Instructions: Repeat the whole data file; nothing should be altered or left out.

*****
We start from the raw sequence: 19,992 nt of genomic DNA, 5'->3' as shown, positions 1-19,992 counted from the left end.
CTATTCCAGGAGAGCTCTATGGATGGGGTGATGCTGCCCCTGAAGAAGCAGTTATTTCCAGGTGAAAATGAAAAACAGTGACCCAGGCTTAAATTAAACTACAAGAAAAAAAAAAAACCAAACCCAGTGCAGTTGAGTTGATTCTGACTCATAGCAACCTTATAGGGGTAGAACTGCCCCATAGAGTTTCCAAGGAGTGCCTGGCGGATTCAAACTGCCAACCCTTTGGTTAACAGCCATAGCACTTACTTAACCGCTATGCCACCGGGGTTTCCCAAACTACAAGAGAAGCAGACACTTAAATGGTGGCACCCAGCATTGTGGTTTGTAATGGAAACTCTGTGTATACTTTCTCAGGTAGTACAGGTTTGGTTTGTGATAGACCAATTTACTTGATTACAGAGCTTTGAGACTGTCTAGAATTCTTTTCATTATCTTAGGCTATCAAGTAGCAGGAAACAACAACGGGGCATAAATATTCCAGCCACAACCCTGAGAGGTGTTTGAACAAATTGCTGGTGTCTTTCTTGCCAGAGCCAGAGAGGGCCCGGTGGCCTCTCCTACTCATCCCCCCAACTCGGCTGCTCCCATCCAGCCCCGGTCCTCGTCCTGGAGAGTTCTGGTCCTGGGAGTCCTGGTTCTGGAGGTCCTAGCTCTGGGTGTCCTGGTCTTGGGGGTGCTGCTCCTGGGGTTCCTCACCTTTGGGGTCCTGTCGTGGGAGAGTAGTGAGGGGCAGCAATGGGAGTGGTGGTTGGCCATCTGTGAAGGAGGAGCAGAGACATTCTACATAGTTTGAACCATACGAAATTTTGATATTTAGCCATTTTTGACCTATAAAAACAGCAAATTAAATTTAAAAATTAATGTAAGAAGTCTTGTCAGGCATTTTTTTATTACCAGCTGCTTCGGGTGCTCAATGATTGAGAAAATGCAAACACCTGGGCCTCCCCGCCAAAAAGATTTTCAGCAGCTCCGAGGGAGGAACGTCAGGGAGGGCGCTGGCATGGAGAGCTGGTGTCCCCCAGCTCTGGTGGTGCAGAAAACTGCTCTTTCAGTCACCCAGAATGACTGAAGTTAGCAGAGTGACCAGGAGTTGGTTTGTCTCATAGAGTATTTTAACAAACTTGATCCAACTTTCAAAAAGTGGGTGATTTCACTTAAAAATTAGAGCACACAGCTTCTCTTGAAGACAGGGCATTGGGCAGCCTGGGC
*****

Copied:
We start from the raw sequence: 19,992 nt of genomic DNA, 5'->3' as shown, positions 1-19,992 counted from the left end.
CTATTCCAGGAGAGCTCTATGGATGGGGTGATGCTGCCCCTGAAGAAGCAGTTATTTCCAGGTGAAAATGAAAAACAGTGACCCAGGCTTAAATTAAACTACAAGAAAAAAAAAAAACCAAACCCAGTGCAGTTGAGTTGATTCTGACTCATAGCAACCTTATAGGGGTAGAACTGCCCCATAGAGTTTCCAAGGAGTGCCTGGCGGATTCAAACTGCCAACCCTTTGGTTAACAGCCATAGCACTTACTTAACCGCTATGCCACCGGGGTTTCCCAAACTACAAGAGAAGCAGACACTTAAATGGTGGCACCCAGCATTGTGGTTTGTAATGGAAACTCTGTGTATACTTTCTCAGGTAGTACAGGTTTGGTTTGTGATAGACCAATTTACTTGATTACAGAGCTTTGAGACTGTCTAGAATTCTTTTCATTATCTTAGGCTATCAAGTAGCAGGAAACAACAACGGGGCATAAATATTCCAGCCACAACCCTGAGAGGTGTTTGAACAAATTGCTGGTGTCTTTCTTGCCAGAGCCAGAGAGGGCCCGGTGGCCTCTCCTACTCATCCCCCCAACTCGGCTGCTCCCATCCAGCCCCGGTCCTCGTCCTGGAGAGTTCTGGTCCTGGGAGTCCTGGTTCTGGAGGTCCTAGCTCTGGGTGTCCTGGTCTTGGGGGTGCTGCTCCTGGGGTTCCTCACCTTTGGGGTCCTGTCGTGGGAGAGTAGTGAGGGGCAGCAATGGGAGTGGTGGTTGGCCATCTGTGAAGGAGGAGCAGAGACATTCTACATAGTTTGAACCATACGAAATTTTGATATTTAGCCATTTTTGACCTATAAAAACAGCAAATTAAATTTAAAAATTAATGTAAGAAGTCTTGTCAGGCATTTTTTTATTACCAGCTGCTTCGGGTGCTCAATGATTGAGAAAATGCAAACACCTGGGCCTCCCCGCCAAAAAGATTTTCAGCAGCTCCGAGGGAGGAACGTCAGGGAGGGCGCTGGCATGGAGAGCTGGTGTCCCCCAGCTCTGGTGGTGCAGAAAACTGCTCTTTCAGTCACCCAGAATGACTGAAGTTAGCAGAGTGACCAGGAGTTGGTTTGTCTCATAGAGTATTTTAACAAACTTGATCCAACTTTCAAAAAGTGGGTGATTTCACTTAAAAATTAGAGCACACAGCTTCTCTTGAAGACAGGGCATTGGGCAGCCTGGGC